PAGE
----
Another pick by John Green, Looking For Alaska is definitely one that manages to grip the audience into reading more to discover the truth.
The Shock Of The Fall by Nathan Filer
"I'll tell you what happened because it will be a good way to introduce my brother. His name’s Simon. I think you’re going to like him. I really do. But in a couple of pages he’ll be dead. And he was never the same after that."
You're The One That I Want by Giovanna Fletcher
"Maddy, dressed in white, stands at the back of the church. At the end of the aisle is Rob - the man she's about to marry. Next to Rob is Ben - best man and the best friend any two people ever had. And that's the problem. Because if it wasn't Rob waiting for her at the altar, there's a strong chance it would be Ben. Loyal and sensitive Ben has always kept his feelings to himself, but if he turned round and told Maddy she was making a mistake, would she listen? And would he be right? Best friends since childhood, Maddy, Ben and Rob thought their bond was unbreakable. But love changes everything. Maddy has a choice to make but will she choose wisely? Her heart, and the hearts of the two best men she knows, depend on it..."
Not my typical kind of read as the whole straight up love story plot isn't really my thing, so I was pleasantly surprised whenever I managed to read this within a week because I enjoyed it that much. I'll definitely be giving Giovanna's other novels a read now, I love her writing style!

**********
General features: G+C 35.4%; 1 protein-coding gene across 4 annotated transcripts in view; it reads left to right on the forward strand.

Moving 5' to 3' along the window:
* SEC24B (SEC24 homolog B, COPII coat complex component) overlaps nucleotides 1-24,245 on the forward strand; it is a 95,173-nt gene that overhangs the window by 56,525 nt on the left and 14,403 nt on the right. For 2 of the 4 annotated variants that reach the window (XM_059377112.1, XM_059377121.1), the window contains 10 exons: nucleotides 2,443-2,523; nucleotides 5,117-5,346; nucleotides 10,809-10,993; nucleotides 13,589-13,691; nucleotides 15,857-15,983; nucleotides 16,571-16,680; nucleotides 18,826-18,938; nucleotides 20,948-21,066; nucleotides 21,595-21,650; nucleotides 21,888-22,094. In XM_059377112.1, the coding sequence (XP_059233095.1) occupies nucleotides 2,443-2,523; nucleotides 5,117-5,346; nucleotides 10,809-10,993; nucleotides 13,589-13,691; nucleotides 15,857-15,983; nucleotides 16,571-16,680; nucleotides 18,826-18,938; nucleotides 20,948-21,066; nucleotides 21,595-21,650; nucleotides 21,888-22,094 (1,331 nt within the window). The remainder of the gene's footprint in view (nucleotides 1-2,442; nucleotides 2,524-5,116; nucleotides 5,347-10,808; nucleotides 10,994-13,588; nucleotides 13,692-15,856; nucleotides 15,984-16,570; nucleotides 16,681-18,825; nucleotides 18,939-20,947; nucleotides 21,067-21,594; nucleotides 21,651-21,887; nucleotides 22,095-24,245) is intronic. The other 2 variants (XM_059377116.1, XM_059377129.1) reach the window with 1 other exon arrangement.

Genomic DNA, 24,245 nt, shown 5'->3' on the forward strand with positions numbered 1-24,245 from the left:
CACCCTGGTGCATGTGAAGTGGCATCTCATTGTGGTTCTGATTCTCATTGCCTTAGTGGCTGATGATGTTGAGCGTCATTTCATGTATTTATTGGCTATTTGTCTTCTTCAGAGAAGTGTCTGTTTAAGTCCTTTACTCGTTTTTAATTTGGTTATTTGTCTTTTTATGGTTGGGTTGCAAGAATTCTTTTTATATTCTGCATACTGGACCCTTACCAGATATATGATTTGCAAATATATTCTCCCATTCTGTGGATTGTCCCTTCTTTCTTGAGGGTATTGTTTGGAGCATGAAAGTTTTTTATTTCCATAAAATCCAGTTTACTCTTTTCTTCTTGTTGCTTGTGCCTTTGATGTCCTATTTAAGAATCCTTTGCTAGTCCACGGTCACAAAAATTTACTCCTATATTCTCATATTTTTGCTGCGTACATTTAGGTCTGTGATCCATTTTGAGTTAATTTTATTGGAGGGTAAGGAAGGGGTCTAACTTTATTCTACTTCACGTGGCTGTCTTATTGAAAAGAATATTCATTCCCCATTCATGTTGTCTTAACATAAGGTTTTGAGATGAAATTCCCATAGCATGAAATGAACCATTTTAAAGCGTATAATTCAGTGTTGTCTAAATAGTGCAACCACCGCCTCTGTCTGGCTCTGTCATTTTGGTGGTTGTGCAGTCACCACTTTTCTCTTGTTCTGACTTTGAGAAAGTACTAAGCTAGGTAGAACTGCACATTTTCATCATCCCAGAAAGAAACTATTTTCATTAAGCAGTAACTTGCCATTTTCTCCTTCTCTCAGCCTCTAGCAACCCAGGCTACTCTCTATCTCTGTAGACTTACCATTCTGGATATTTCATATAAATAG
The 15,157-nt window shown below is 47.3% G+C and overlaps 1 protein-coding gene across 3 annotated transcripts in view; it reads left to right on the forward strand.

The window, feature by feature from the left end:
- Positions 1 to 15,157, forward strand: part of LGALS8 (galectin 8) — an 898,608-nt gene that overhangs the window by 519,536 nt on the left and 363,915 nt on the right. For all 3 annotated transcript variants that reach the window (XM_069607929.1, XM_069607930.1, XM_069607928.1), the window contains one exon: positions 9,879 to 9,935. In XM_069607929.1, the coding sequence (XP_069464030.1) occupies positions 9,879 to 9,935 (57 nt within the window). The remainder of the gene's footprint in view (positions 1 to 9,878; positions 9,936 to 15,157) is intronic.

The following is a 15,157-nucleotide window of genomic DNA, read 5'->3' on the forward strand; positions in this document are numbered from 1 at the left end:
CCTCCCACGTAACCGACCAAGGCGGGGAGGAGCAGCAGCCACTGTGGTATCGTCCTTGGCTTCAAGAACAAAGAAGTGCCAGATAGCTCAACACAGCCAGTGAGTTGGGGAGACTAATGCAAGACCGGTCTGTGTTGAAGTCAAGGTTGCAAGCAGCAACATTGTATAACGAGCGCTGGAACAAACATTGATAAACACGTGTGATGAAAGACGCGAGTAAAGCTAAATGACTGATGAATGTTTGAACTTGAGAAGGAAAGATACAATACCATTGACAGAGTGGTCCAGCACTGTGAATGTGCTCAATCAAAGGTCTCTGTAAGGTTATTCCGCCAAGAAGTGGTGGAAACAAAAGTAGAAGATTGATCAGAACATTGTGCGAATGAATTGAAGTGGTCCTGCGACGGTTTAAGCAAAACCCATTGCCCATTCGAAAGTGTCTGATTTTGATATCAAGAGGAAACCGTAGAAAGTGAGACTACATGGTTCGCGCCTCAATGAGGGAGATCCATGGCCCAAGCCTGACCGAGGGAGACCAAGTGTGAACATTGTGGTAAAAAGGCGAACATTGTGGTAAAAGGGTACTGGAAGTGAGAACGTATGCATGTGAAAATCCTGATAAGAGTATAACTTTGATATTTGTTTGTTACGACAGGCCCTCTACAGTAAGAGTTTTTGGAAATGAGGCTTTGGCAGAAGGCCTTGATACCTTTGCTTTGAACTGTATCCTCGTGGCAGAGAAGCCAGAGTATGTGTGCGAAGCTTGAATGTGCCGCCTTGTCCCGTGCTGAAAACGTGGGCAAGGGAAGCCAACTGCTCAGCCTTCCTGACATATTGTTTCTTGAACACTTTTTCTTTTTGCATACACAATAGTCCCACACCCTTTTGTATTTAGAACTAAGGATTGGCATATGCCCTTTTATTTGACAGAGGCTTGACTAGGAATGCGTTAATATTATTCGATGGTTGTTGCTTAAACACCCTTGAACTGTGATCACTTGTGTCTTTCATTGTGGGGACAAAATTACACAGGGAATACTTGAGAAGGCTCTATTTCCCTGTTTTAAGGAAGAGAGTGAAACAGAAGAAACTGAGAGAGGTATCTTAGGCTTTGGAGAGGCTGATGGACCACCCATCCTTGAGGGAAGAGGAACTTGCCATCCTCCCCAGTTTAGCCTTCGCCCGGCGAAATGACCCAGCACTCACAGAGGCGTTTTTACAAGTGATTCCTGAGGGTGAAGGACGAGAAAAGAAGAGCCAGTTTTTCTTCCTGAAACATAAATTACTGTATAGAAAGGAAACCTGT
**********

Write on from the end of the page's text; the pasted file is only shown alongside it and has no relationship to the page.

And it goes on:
We Are All Completely Beside Ourselves by Karen Joy Fowler
"Rosemary's young, just at college, and she's decided not to tell anyone a thing about her family. So we're not going to tell you too much either: you'll have to find out for yourselves, round about page 77, what it is that makes her unhappy family unlike any other. Rosemary is now an only child, but she used to have a sister the same age as her, and an older brother. Both are now gone - vanished from her life. There's something unique about Rosemary's sister, Fern. And it was this decision, made by her parents, to give Rosemary a sister like no other, that began all of Rosemary's trouble. So now she's telling her story: full of hilarious asides and brilliantly spiky lines, it's a looping narrative that begins towards the end, and then goes back to the beginning. Twice."
The Husband's Secret by Liane Moriarty
"Mother of three and wife of John-Paul, Cecilia discovers an old envelope in the attic. Written in her husband's hand, it says: to be opened only in the event of my death. Curious, she opens it - and time stops. John-Paul's letter confesses to a terrible mistake which, if revealed, would wreck their family as well as the lives of others. Cecilia - betrayed, angry and distraught - wants to do the right thing, but right for who? If she protects her family by staying silent, the truth will worm through her heart. But if she reveals her husband's secret, she will hurt those she loves most…"
I still have to read this one, although at the time I bought this, it was the best seller on Amazon for a good few weeks, so I'm looking forward to getting stuck in!Us by David Nicholls
"Douglas Petersen understands his wife's need to 'rediscover herself' now that their son is leaving home. He just thought they'd be doing their rediscovering together. So when Connie announces that she will be leaving, too, he resolves to make their last family holiday into the trip of a lifetime: one that will draw the three of them closer, and win the respect of his son. One that will make Connie fall in love with him all over again. The hotels are booked, the tickets bought, the itinerary planned and printed. What could possibly go wrong?"
Again, I haven't read this one yet, but I'm looking forward to giving it a read as well.